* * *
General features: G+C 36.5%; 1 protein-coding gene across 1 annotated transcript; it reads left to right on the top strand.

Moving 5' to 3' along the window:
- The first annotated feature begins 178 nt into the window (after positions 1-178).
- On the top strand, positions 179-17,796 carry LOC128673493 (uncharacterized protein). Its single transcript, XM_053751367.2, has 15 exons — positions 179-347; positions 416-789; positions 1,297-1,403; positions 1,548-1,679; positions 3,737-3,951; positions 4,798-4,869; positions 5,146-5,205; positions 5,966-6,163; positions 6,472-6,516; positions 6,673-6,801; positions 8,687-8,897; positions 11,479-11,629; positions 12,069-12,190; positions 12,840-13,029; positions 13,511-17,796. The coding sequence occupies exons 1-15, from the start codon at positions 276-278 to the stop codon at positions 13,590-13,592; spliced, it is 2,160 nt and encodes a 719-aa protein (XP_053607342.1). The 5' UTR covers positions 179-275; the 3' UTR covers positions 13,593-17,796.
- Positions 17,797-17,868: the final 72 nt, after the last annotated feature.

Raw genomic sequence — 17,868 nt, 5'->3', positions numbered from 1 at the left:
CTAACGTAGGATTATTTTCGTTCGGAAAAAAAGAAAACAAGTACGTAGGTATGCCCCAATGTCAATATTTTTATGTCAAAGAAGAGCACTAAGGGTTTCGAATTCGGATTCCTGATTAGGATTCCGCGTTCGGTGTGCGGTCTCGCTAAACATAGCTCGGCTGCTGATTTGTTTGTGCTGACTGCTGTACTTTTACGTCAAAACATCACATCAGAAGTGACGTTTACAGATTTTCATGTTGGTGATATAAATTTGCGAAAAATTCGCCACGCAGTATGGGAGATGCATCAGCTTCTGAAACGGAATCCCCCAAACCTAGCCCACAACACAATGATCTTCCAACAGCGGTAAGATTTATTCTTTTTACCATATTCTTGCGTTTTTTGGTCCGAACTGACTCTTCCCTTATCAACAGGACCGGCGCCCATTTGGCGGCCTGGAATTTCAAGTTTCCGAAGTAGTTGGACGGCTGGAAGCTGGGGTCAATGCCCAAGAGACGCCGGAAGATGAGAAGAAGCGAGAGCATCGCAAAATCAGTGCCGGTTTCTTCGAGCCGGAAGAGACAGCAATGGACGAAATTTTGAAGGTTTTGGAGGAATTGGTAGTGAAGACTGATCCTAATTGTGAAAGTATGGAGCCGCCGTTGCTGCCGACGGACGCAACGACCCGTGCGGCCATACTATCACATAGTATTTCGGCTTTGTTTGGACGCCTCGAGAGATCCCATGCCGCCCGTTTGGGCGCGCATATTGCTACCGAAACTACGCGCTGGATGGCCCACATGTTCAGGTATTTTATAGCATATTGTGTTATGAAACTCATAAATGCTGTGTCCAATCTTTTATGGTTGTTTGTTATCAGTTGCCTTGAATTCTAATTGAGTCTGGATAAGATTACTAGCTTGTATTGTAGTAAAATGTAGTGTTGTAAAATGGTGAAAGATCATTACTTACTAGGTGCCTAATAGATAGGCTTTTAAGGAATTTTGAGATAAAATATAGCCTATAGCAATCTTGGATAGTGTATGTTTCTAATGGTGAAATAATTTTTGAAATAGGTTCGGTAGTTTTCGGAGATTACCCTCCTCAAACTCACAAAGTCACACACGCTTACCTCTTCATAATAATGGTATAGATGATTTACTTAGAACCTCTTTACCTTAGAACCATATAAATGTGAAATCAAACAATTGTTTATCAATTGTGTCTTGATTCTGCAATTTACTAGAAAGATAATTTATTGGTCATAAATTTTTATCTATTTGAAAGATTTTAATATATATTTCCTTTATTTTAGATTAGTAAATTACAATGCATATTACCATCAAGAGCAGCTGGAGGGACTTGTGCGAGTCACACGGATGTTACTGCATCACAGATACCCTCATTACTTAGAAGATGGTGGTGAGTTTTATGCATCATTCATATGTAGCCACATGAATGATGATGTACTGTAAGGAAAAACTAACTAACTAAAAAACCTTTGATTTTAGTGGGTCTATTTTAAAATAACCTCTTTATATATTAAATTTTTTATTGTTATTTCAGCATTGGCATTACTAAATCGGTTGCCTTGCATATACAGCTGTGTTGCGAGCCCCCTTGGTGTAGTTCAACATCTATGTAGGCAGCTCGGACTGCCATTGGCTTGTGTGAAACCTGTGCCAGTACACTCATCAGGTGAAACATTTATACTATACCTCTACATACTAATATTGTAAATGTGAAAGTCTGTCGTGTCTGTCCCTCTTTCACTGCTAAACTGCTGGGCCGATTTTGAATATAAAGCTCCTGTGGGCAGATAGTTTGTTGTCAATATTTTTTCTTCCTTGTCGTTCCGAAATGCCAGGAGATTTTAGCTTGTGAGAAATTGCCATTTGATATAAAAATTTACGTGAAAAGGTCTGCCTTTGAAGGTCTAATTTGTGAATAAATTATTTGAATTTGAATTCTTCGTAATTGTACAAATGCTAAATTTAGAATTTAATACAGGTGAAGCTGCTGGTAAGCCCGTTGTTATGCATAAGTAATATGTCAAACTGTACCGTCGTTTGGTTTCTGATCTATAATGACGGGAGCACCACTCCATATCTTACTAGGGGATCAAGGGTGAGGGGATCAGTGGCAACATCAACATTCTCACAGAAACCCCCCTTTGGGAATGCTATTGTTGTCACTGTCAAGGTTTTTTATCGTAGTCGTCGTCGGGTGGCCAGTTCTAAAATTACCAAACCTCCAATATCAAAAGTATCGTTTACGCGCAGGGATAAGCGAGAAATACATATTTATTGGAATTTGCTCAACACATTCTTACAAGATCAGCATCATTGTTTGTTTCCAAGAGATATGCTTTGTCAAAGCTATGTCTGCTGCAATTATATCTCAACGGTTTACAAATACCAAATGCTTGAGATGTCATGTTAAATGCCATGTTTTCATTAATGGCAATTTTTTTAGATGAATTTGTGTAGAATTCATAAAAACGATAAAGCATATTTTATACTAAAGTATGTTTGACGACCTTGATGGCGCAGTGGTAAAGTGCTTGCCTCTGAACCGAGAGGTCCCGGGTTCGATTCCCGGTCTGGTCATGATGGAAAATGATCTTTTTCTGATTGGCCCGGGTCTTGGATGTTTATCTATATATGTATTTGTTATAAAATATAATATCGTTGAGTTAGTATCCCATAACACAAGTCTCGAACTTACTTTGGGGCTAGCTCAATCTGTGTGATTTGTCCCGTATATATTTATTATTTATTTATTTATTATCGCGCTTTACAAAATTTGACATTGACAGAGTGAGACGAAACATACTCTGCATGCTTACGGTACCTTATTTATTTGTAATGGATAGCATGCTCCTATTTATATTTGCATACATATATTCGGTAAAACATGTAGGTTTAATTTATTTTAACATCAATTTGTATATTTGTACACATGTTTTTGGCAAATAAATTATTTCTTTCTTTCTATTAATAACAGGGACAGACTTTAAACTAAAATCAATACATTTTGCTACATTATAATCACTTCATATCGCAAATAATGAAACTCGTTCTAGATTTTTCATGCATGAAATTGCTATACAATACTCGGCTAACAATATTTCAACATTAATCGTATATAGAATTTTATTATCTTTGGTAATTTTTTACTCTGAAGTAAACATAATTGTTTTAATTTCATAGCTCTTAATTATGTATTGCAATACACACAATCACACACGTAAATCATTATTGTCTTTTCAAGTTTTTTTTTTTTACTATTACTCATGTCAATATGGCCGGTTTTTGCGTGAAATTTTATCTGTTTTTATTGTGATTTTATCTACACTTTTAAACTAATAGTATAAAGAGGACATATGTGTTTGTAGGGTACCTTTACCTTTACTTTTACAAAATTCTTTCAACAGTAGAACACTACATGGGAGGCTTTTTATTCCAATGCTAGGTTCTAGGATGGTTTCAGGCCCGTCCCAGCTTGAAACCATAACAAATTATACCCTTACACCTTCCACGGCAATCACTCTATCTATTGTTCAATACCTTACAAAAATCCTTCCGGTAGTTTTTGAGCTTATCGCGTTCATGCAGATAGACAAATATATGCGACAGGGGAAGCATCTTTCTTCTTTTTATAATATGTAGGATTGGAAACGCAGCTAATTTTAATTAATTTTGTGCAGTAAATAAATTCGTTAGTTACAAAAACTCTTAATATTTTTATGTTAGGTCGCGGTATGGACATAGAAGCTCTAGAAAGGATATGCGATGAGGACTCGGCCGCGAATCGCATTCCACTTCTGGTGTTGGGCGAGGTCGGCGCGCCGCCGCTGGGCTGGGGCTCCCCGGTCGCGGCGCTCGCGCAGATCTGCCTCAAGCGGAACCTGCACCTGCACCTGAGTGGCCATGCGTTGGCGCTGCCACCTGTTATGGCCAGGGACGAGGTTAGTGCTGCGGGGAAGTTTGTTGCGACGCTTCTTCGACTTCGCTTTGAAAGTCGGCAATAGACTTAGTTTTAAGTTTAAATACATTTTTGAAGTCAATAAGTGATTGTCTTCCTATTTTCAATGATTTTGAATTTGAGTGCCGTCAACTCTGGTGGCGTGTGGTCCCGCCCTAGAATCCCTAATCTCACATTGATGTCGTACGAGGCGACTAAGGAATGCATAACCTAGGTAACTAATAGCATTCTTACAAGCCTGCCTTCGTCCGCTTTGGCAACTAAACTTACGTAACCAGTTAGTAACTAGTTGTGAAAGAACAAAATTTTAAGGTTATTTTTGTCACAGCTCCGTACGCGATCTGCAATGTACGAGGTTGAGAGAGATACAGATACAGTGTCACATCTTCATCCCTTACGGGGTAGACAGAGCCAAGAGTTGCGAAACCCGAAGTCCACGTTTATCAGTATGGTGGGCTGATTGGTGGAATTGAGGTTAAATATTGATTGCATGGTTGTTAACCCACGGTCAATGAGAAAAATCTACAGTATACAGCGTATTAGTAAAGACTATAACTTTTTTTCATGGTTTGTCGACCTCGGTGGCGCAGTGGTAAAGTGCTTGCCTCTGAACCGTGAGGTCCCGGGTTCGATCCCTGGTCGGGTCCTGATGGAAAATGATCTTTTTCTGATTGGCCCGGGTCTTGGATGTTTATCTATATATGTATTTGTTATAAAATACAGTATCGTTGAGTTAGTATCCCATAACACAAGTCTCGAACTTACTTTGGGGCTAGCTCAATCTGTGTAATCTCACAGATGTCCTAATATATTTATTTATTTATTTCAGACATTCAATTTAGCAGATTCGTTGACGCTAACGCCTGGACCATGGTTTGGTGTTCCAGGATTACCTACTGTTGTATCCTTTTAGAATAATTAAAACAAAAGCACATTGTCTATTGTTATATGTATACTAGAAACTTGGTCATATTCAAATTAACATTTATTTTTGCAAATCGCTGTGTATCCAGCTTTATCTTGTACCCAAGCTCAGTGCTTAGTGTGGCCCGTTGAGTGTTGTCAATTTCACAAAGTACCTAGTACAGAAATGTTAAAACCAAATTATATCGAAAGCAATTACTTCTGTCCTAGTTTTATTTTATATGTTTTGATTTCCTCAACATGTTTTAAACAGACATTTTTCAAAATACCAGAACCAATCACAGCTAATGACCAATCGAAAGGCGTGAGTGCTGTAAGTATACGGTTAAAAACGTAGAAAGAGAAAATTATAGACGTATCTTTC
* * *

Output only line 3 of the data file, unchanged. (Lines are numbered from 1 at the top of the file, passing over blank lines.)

- The first annotated feature begins 178 nt into the window (after positions 1-178).